By Wayne Gates
Three fatal crashes in six months on a seven mile stretch of U.S. 68 have gotten the attention of the Ohio Highway Patrol.
Targeted enforcement on distracted and aggressive driving violations by more troopers are now underway between the 62/68 junction south of Georgetown to the Mt. Orab village limits.
OHP records show that 37 year old Shawn Simmons was killed on that stretch of highway on January 17 by a driver who failed to yield.
The next fatal crash happened in the area on May 28 when 47 year old Franklin Conner was killed by a driver who went left of center. Just nine days later on June 6, 41 year old Elethia Davis was killed by another driver who went left of center.
Following the Davis crash, OHP Georgetown Post Commander Randy McElfresh began planning the increased enforcement, called a “Problem Behavior Initiative” by the OHP.
It went into effect on June 24 and will continue through October 1.
Besides the three deaths on U.S. 68, there have been four more fatalities in Brown County since the first of the year, for a total of seven.
Thomas Drott was killed on U.S. 62 on March 19 after driving off the roadway, Timothy Dennis was killed on May 18 with “unsafe speed” listed as the cause, Shane Cash was killed while riding a bicycle on U.S. 68 north of Mt. Orab on June 21 and Charles Richey was killed on Bethel-New Hope Road on July 1 due to excessive speed.
Extra troopers will be on the seven mile stretch of U.S. 68 at different times of the day and on different days of the week.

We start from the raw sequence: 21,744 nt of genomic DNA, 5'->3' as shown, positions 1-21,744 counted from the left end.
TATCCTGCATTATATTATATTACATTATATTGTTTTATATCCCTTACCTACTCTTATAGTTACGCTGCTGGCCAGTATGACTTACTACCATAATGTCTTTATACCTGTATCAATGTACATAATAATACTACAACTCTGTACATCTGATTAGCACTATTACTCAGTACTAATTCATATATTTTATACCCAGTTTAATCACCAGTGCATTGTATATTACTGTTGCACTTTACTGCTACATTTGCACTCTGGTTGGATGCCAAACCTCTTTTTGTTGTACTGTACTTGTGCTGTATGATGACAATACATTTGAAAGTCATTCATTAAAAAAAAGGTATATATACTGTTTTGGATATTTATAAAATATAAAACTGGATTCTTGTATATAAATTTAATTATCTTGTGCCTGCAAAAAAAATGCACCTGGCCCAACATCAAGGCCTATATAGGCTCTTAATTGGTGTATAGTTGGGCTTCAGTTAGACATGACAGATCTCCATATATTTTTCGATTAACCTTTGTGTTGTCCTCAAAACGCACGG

They have been instructed to watch for distracted drivers and aggressive drivers, as well as drivers who are impaired by drugs or alcohol.
McElfresh said that different types of drivers present different problems.
“Distracted drivers tend to drift left and right of center when they are focused on something else in the car besides their driving,” he said. “Aggressive drivers do things like follow too closely or speeding.”
McElfresh also said that drivers can get in trouble when they get complacent.
“People normally drive the same route every day and nothing happens. So they and everyone else who is doing the same thing gets comfortable.”
He said with that comfort comes the temptation to be distracted by cell phones, music, conversation or any number of other things that can take a drivers attention away from the road.
“People need to be engaged with driving and stop worrying about everything else. When you are engaged in driving, you senses are heightened, your reactions will be a little bit quicker and it might keep you out of an accident,” McElfresh said.
He added that people don’t think about the fact that four feet or less is separating them from a head-on crash on a two lane road.
“When I drive, I’m always looking for a way out. I’m going to choose to hit a mailbox rather than hitting a truck head on. That mailbox will be a whole lot more forgiving than that truck that’s in my lane because it’s being operated by a distracted driver,” McElfresh said.
He said that safety on the road comes down to doing the right thing behind the wheel.
“If everybody follows the speed limit and everybody does what they are supposed to do, we shouldn’t have any problems. But when you have an operator of a vehicle that is impaired or distracted or driving aggressively, that’s when we have the problems,” McElfresh said.
If you see a distracted, impaired or aggressive driver, McElfresh asks that you call 911 or the Ohio Highway Patrol at #677.